Biometric security systems that rely on fingerprint recognition have always had an easily exploited weakness in that they can be fooled by anything bearing a copy of the expected fingerprint. Now, a new development from Japan eliminates that flaw.
Plastic fingers rejected
The conductivity of a flesh and blood digit is easily recognised and can be distinguished from a plastic copy that contains the same fingerprint pattern.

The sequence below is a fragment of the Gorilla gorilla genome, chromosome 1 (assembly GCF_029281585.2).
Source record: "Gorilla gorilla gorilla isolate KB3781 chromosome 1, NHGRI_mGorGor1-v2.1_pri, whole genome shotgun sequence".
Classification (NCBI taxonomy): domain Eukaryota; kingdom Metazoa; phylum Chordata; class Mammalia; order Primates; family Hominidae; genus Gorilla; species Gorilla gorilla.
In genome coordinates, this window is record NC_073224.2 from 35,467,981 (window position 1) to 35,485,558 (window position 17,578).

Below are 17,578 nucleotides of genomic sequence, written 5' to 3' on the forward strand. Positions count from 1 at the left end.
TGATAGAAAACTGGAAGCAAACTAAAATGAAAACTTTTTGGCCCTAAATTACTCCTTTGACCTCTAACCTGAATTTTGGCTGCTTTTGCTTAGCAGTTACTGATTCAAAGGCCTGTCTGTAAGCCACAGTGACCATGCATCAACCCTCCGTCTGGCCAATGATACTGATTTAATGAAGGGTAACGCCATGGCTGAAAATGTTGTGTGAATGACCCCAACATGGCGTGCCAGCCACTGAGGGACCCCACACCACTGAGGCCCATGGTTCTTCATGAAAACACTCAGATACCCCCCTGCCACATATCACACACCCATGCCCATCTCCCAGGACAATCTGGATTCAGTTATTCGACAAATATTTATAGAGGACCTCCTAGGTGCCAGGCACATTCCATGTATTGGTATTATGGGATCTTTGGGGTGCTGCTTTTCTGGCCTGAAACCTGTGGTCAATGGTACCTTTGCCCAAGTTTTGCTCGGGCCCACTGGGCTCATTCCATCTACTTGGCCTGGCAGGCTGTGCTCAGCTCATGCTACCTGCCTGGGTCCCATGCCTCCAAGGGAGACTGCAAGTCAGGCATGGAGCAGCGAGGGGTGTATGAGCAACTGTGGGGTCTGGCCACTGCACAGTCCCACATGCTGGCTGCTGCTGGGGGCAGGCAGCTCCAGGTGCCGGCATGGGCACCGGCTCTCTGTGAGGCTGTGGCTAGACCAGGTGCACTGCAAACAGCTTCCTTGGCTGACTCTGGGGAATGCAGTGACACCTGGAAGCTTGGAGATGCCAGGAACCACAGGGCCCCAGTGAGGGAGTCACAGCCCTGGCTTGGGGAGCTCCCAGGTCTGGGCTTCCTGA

NTT plans to add the relatively simple technology to its sensors with a view to regaining some of the market share lost to finger- and palm-vein readers over the last couple of years.
In Japan, many bank ATMs use a biometric scanner to verify account holders' identity, which goes a long way to creating a market that will be worth around ¥40 billion (£200 million) there in 2010.